Follow me on the crazy, hopeful, discouraging, funny, and ultimately successful (one way or another) path to parenthood while facing infertility.

Sunday, May 15, 2011

Infertility + Career = ?

Infertility touches every aspect of your life, and your career is no exception. It is incredibly difficult to balance your career and your increasingly more complicated and challenging efforts to become a parent. Ironically, once parenthood is yours, it doesn't exactly simplify your relationship with your career, either. But if you are infertile, those issues come up early and are particularly sticky.

Infertility and Your Schedule
Infertility demands a lot of time, and doesn't give a flying leap about your schedule. Your appointments are often in the early morning, and as frequently as every day or every other day depending on where you are in your cycle and what treatment you're pursuing. Imagine having to come up with a reason to miss work for an hour every other day for week or two, as often as every month. Imagine the added stress of needing to finagle your schedule and keep on top of everything while you are going to get poked with an internal ultrasound wand and stabbed with the blood draw and getting good/bad news about your follicles. Like you can go back to work and be totally present after an appointment like that. But, unfortunately, if you are going through infertility treatment, constant appointments are a necessary evil. You pretty much live at the clinic. For me, the earliest appointments are at 7:00. Unfortunately, since I teach at a high school, I will be late even if I am lucky enough to get a 7:00 appointment.  And I travel, so I start at a different location that has a slightly later start time (if I started at the actual high school I would be REALLY late with a 7 am appointment!). Plus, my clinic is 25 minutes away from my school. It makes it pretty impossible to not have it affect my work. I don't know if it is easier or harder if you work in an office--you need to be away from your desk on a regular basis, so even if your times for doctor's appointments are more flexible, you are still gone an awful lot. And I'm sure it's noticed. 

You Got Some 'Splaining to Do...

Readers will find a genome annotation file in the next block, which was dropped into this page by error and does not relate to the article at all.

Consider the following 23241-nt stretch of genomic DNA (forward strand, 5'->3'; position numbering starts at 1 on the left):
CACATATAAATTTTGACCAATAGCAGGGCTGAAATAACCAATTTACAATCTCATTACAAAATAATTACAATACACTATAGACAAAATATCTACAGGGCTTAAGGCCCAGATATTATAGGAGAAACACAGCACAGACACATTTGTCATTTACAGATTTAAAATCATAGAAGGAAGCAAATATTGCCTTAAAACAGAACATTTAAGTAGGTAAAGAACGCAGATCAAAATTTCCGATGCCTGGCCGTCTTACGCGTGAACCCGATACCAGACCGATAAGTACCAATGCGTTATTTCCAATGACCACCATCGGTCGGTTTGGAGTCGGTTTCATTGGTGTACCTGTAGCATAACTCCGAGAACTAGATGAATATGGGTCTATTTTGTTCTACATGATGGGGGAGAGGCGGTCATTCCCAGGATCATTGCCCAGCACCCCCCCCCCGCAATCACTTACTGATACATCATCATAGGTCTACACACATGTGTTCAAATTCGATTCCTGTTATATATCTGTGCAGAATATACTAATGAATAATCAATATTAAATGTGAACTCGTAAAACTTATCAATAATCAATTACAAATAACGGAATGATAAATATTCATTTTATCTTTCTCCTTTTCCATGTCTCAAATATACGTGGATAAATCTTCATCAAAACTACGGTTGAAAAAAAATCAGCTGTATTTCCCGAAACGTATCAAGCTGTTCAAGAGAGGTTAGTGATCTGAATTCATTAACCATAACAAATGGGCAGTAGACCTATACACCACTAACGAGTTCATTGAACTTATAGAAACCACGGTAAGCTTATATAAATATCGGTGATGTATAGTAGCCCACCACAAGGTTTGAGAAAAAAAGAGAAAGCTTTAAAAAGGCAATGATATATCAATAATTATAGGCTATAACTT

It is near impossible to keep the fact that you are doing infertility treatments completely hush-hush at work. At least, if you don't want to look like a major slacker and/or crazy person. All of these doctor's appointments are pretty suspect, especially when they snowball from once a week to twice a week to every other day and then every day as your cycle progresses. And if you do IVF, you'll probably take time off sick for retrieval and rest after transfer. When the procedures for my second IVF took place the week after winter break, I ended up being out for 2 weeks--I stimmed aggressively and was incredibly uncomfortable and unable to really book it down the halls (or even waddle down the halls) by the end, and then I hyperstimulated and needed to rest so the fluid wouldn't keep building up in my abdominal cavity. I was not expecting to be out for so long, but luckily had the sick time available and had planned 2 weeks' worth of lessons just in case. (Psycho planning worked in my favor for once!) I also snagged an excellent sub. But had I not let key supervisory people know what I was going through, they may not have been as understanding about my lengthy absence. And that was on top of my absences for inseminations and tests and multiple doctor's appointments that have me coming in late on a regular basis. People who haven't gone through this or known someone close who has gone through infertility really can't see a scenario where it would be necessary to miss so much work. At first I tried to explain with the vague, "I have a chronic non-life-threatening medical condition that requires frequent doctor's appointments for treatment and procedures." The non-life-threatening part is very important--otherwise people immediately think that you're dying. Because CANCER is what usually goes through people's minds when you say you have to go in for treatment and you'll be out a lot. I forgot to say that part once and the woman I was talking to went white, grabbed my hand, and whispered, "Oh god, are you ok?" It was very awkward. But back to the 'splaining... vague works for a while, but eventually I think it does help to 'fess up to what, exactly, you are doing. Because if you're doing it for a while, it becomes a little suspect. People who are paying attention might start to figure it out. Telling what you're doing helps when your hormones are wacked out and you may lose it a little at work. I had to explain myself to an administrator last year when I got a bit unreasonably emotional and worked up in a parent meeting. I was on a ton of meds and emotionally undone, and it just caught up to me at an inopportune moment. I don't regret telling her why I was a basketcase--I'd much rather she know it was because I'm doing infertility treatments than think it's because I'm unbalanced and perhaps not meant for education.